Following the news on April 10, 2019 that the WHO plans to reconvene a panel to consider declaring the DRC Ebola epidemic a global public health emergency,
Paul Jeng, Senior Pharma Analyst at GlobalData, a leading data and analytics company, offers his view on necessary steps to contain the current Ebola outbreak:
“Since the initial epidemic declaration in August of last year, the Ebola outbreak in the DRC has been roiled by unpredictable swings between progress and setback. Early enthusiasm about containing infection with Merck’s effective experimental vaccine rVSV-ZEBOV has been tempered by persistent conflict in North Kivu, which continues to frustrate relief efforts from global health organizations. The outbreak mortality rate is now higher than experts initially predicted, with least 1,160 total cases and 740 deaths.
“According to GlobalData’s report: ‘Vaccines for Emerging Infectious Diseases: Funding, R&D, and Global Partnership Strategies,’ the critical step in outbreak control is uniting key local stakeholders around disease surveillance, immunization, and community access and education priorities. However, this has proven to be challenging in the DRC due to acts of violence directed against health workers in Butembo and Katwa, which forced Doctors Without Borders (MSF) to withdraw nonessential aid workers for a short period.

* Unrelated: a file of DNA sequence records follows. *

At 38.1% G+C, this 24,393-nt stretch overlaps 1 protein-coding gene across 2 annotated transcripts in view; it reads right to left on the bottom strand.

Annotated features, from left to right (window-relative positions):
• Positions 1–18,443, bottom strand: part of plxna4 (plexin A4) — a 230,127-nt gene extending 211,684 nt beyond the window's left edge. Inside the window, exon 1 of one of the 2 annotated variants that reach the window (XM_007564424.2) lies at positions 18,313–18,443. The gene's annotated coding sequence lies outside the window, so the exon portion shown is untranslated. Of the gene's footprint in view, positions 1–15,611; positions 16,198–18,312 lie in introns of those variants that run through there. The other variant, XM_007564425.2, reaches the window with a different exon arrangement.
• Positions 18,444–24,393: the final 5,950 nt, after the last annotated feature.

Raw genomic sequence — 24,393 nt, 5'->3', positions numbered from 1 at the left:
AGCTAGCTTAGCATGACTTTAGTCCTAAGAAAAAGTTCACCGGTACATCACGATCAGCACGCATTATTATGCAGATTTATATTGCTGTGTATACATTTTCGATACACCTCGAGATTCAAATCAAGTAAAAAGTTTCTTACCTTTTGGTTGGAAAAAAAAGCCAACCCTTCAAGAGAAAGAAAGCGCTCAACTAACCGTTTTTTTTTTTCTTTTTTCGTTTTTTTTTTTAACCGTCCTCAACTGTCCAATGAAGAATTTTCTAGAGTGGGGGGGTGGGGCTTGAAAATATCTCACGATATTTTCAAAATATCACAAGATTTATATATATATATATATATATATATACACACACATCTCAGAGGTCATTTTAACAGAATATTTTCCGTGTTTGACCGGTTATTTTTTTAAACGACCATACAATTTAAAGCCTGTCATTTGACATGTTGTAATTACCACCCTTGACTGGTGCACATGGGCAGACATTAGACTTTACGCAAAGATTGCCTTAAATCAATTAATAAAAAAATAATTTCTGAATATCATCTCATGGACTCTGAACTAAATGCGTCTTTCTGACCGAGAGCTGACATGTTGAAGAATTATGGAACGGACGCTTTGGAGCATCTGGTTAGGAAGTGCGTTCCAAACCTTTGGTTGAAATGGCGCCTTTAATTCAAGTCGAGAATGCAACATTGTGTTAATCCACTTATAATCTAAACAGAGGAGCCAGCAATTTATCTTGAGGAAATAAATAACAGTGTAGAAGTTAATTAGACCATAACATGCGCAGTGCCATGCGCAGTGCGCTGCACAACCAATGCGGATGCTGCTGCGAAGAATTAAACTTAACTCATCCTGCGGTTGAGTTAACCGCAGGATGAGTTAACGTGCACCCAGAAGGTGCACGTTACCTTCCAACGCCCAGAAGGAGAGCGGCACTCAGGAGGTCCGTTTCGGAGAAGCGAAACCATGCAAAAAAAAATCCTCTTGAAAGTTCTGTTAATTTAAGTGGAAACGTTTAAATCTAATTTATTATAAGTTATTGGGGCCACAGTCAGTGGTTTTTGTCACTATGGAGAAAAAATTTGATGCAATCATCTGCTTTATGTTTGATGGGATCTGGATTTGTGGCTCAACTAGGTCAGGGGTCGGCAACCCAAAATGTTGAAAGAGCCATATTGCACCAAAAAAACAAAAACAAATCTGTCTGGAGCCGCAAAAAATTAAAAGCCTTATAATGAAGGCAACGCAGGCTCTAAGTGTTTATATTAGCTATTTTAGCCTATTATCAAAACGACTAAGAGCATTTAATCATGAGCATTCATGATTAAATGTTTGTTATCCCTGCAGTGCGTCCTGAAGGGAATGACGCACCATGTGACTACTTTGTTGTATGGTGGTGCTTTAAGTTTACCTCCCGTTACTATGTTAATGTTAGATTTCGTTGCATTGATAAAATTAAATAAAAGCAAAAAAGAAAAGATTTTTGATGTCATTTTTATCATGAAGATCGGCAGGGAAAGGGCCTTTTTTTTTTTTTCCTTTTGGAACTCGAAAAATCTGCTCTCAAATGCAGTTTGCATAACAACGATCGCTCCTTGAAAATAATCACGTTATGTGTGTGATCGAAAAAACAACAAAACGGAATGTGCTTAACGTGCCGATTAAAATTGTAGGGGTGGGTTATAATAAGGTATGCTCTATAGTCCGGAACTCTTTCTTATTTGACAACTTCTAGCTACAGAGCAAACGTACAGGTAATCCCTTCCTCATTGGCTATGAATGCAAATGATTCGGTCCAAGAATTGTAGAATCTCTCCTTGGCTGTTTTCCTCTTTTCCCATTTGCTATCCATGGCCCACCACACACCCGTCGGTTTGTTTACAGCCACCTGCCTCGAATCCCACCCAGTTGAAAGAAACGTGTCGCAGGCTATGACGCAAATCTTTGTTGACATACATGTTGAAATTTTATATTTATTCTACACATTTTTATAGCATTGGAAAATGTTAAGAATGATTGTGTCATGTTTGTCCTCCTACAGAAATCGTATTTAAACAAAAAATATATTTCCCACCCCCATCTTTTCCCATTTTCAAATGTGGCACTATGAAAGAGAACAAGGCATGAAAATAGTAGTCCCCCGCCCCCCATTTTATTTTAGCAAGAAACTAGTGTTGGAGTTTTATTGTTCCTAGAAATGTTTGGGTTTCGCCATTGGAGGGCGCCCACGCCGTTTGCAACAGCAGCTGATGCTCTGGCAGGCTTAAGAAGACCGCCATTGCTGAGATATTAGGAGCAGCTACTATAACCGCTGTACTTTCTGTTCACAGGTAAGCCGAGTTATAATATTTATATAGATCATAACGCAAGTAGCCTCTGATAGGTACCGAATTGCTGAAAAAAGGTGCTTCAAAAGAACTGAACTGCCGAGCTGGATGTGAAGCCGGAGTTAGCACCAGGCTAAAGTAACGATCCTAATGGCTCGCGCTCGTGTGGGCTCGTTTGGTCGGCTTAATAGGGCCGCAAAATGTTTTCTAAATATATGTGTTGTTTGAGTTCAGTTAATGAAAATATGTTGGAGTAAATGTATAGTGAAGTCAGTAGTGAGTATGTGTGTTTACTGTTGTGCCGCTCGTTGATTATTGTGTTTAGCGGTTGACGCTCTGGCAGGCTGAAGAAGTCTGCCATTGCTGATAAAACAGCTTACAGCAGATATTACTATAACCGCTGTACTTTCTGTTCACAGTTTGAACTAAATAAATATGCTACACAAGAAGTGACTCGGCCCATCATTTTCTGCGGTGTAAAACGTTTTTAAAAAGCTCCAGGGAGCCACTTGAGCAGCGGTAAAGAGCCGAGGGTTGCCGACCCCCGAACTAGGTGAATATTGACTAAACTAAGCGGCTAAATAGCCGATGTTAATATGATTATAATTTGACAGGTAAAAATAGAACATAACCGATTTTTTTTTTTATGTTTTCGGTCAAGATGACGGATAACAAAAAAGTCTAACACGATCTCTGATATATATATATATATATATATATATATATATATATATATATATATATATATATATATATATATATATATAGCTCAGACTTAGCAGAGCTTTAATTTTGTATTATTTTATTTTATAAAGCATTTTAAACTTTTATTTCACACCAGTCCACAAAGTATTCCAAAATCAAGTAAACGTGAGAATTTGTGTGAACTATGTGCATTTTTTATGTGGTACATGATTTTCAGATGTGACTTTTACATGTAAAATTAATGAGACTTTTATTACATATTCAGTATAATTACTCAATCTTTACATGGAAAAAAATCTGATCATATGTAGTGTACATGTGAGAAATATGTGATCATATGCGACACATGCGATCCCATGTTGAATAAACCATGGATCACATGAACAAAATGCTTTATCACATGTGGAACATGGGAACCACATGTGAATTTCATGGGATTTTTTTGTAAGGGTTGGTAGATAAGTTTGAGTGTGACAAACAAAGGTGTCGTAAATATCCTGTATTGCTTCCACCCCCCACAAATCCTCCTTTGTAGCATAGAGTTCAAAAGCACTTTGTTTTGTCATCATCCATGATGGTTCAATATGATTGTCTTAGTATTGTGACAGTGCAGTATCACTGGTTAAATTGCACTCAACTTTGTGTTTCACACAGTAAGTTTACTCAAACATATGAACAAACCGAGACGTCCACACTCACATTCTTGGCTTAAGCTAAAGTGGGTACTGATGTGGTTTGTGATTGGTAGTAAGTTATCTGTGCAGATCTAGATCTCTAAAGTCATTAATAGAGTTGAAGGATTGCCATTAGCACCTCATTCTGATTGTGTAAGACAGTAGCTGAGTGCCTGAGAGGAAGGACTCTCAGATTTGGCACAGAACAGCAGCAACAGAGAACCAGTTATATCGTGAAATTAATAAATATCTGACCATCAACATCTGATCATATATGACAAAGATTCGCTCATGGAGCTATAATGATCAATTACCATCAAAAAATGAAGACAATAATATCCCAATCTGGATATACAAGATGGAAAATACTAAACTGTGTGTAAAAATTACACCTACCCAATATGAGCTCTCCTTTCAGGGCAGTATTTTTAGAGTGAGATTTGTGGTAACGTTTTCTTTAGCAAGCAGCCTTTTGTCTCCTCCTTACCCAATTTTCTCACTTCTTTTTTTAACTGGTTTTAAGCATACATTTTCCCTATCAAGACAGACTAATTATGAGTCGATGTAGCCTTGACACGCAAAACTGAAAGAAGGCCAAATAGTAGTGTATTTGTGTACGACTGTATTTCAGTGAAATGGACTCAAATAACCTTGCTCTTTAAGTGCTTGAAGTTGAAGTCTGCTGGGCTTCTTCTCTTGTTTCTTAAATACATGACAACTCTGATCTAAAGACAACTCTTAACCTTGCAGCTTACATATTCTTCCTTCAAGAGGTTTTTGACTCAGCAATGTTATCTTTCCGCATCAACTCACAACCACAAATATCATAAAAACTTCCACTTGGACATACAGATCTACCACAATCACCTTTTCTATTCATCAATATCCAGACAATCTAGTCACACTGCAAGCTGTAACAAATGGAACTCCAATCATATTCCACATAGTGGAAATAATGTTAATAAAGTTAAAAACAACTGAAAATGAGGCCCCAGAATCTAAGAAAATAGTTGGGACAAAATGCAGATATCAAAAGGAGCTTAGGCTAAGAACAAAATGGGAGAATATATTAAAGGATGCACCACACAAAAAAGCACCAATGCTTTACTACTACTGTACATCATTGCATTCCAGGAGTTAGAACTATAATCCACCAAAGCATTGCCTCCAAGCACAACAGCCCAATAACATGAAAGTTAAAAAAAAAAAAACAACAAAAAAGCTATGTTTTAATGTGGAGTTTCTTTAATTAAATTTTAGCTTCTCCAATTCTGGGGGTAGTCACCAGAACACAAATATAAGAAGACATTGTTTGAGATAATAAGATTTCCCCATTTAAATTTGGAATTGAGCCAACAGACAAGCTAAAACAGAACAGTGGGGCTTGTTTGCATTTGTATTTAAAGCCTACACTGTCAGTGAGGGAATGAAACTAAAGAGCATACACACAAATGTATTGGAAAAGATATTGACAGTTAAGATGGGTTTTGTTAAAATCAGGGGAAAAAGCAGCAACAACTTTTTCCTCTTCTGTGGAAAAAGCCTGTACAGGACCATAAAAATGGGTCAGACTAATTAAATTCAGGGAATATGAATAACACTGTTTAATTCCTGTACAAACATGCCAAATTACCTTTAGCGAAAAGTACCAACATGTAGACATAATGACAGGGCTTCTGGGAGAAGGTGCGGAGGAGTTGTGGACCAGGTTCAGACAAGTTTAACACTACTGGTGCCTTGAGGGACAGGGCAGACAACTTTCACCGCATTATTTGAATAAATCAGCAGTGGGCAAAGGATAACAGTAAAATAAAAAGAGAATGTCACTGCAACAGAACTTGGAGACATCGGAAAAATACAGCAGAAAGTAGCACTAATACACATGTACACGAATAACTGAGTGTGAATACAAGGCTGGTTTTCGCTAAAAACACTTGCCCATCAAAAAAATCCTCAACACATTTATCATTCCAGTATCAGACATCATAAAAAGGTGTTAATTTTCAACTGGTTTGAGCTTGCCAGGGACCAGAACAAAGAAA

“There is still optimism that Merck’s Ebola vaccine—which has been administered to nearly 100,000 individuals—has played an important role in keeping the situation from getting worse. The DRC outbreak will continue to require global backing to ensure that sufficient doses of the vaccine will be shipped, stored, and administered in proper fashion.
“International focus on the 2013-2016 West African Ebola epidemic grew after limited cases spread to countries like Spain and the US. In an effort to preclude that situation, a WHO declaration of the current outbreak as a Public Health Emergency of International Concern (PHEIC) would aim to trigger a coordinated international response and provide badly needed support for medical staff and security.”